11. 11. Hydroponic Experiment The root exudates will be analyzed according to method described by Sun et al (2003). A hydroponic experiment is designed using two varieties of GM canola (B.napus), named Tornado and Telfor. Plant are given regular aeration by an aeration pump. Hoagland s solution is changed weekly. I started this experiment on 1st April now it is in 4th week Two non Gm varieties are also hydroponically grown as a control named Dunkled and Pakola.
  12. 12. Protocol for hydroponicsHoaglands Solution (Plant Nutrient Solution)Component Stock Solution mL Stock Solution/1L2M KNO3 202g/L 2.52M Ca(NO3)2 x 4H2O 236g/0.5L 2.5Iron (Sprint 138 iron chelate) 15g/L 1.52M MgSO4 x 7H2O 493g/L 11M NH4NO3 80g/L 1Minors: 1 H3BO3 2.86g/L MnCl2 x 4H2O 1.81g/L ZnSO4 x 7H2O 0.22g/L CuSO4 0.051g/L H3MoO4 x H2O or 0.09g/LNa2MoO4 x 2H2O 0.12g/L1M KH2PO4 (pH to 6.0 136g/L 0.5 with 3M KOH)1) Make up stock solutions and store in separate bottles with appropriate label.2) Add each component to 800mL deionized water then fill to 1L.3) After the solution is mixed, it is ready to water plants.
  13. 13. Hydroponics
  14. 14. Effect of GMO`s on soil chemistry Pot experiments will be conducted using GM canola. As I included hydroponic also, under control conditions as well as three different soil types will be used. The soil will be Homogenized before used. The soil will be sampled at the start of experiment and also after completion
  15. 15. Chemical analysisThe soil will be analyzed for The soil nutrient status asbulk density organic matter affected by GM canola will content, pH, total N,P,K, be determined by the ammonium and nitrate. method of Schwab (1977)
  16. 16. Effect on soil chemistry of genetically modified(GM) vs. non-GM maize A study was conducted to find the effects of genetically modified (GM) maize (Zea mays L.) expressing the Bacillus thuringiensis Berliner Cry1Fa2 protein (Bt) and glyphosate herbicide tolerance on soil chemistry (organic matter, N, P, K and pH), compared with non-GM controls, were assessed in field and pot experiments Results indicate that growing GM crops instead of conventional crops may alter soil chemistry, but not greatly, and that effects will vary with both the specific genetic modification and the soil.
  17. 17. Soil Micro-organisms isolation andcharacterization The rhizosphere contains majority of Rhizosphere micro biota in soil microbes will be and plant-microbe under taken on the interaction in the basis of Colony rhizosphere are Counting by the among the major method of Miller factors the regulate (1972) health and growth of plants.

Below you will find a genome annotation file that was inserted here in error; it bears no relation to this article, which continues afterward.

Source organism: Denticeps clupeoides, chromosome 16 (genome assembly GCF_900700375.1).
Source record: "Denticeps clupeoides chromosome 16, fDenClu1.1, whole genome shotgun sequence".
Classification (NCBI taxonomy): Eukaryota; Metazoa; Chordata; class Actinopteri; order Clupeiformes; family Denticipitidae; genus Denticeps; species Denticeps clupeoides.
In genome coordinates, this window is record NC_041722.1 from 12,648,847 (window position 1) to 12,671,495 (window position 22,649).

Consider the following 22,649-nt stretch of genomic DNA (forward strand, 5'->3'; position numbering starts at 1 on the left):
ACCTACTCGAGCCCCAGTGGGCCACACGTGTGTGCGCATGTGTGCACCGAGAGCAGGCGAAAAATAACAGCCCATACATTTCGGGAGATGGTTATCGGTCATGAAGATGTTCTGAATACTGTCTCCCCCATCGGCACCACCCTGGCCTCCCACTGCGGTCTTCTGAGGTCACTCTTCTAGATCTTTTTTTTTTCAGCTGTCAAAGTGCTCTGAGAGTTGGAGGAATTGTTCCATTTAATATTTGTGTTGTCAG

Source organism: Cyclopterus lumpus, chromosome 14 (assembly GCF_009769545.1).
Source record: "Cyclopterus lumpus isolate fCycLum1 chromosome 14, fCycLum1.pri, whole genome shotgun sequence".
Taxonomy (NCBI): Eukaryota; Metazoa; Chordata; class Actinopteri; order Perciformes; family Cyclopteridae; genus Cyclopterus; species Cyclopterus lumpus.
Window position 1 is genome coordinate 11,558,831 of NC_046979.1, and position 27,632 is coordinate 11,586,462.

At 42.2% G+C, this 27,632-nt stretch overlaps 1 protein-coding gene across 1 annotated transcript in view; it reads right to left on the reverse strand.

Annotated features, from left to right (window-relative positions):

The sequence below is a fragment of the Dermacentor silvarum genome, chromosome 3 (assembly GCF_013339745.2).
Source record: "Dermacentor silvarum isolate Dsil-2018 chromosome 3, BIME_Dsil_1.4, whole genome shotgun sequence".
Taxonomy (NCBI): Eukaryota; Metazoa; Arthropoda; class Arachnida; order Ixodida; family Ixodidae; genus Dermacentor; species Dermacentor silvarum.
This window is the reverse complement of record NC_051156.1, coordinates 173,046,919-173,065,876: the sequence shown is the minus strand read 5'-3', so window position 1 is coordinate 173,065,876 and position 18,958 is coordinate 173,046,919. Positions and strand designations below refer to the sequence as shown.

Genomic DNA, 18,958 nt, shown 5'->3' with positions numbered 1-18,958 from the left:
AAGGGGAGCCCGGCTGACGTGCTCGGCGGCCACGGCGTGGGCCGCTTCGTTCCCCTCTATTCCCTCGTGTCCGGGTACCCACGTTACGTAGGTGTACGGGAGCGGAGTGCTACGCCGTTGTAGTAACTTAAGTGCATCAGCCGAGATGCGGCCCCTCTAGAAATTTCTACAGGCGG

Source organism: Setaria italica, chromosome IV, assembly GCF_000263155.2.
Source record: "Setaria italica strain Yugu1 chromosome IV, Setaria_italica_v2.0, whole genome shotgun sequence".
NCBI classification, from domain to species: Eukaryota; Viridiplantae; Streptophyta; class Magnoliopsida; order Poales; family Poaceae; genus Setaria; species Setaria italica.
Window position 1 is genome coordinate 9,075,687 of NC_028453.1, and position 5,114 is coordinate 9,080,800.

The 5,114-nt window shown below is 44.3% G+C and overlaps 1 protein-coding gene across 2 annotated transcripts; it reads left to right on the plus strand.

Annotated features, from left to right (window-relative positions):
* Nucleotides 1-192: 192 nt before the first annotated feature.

19. 19. Gene flow The protein profile of modified vs. non modified crop specie will be The DNA of GM determined by PCR canola and non GM and SDS-PAGE. variety named Dunkled and Pakola will be extracted through CTAB method.
  20. 20. Protocol for SDS-PAGEMaterialsTo Pour Gels: 30% acrylamide, 10% SDS, 10% APS (make fresh each time)TEMED, 1.5 M Tris, pH 8.8 (resolving gel),1.0 M Tris, pH 6.8 (stacking gel)5x SDS Running Buffer (1 L).Tris 15 g.,Glycine 72 gSDS 5 g, Coomassie Blue Stain, 10% (v/v) acetic acid0.006% (w/v) Coomassie Blue dye90% ddH2O, Isopropanol Fixing Solution10% (v/v) acetic acid,25% (v/v) isopropanol, 65% ddH2OSDS sample loading buffer (40 ml), ddH2O 16 ml, 0.5 M Tris, pH 6.8 5 ml50% Glycerol 8 ml, 10% SDS 8 ml, 2βmercaptoethanol 2 ml (add immediately before use)bromophenol blue, 10% (v/v) acetic acid
  21. 21. Protocol1. Prepare polyacrylamide gel according to standard protocol.2. Load samples and run gel @ 25 mA (2 gels run @ 50 mA) in 1x SDS RunningBuffer.3. At this point, the gel can either be transferred to a membrane (see Western protocol) or stained with Coomassie (see below).4. Place gel in a plastic container. Cover with isopropanol fixing solution and shakeat room temperature. For 0.75 mm-thick gels, shake 10 to 15 min; for 1.5 mmthick gels, shake 30 to 60 min.5. Pour off fixing solution. Cover with Coomassie blue staining solution and shakeat RT for 2 hr. Apparatus used for SDS-PAGE6. Pour off staining solution. Wash gel with 10% acetic acid to destain, shaking at RT ON
  22. 22. Confirmation of Stable gene integrationFor the purpose to confirm thestable integration of insecticidalgene (BT cry1A and cry2A)incanola molecular analysis likePCR and Southern Blot will beperform.
  23. 23. Southern blotting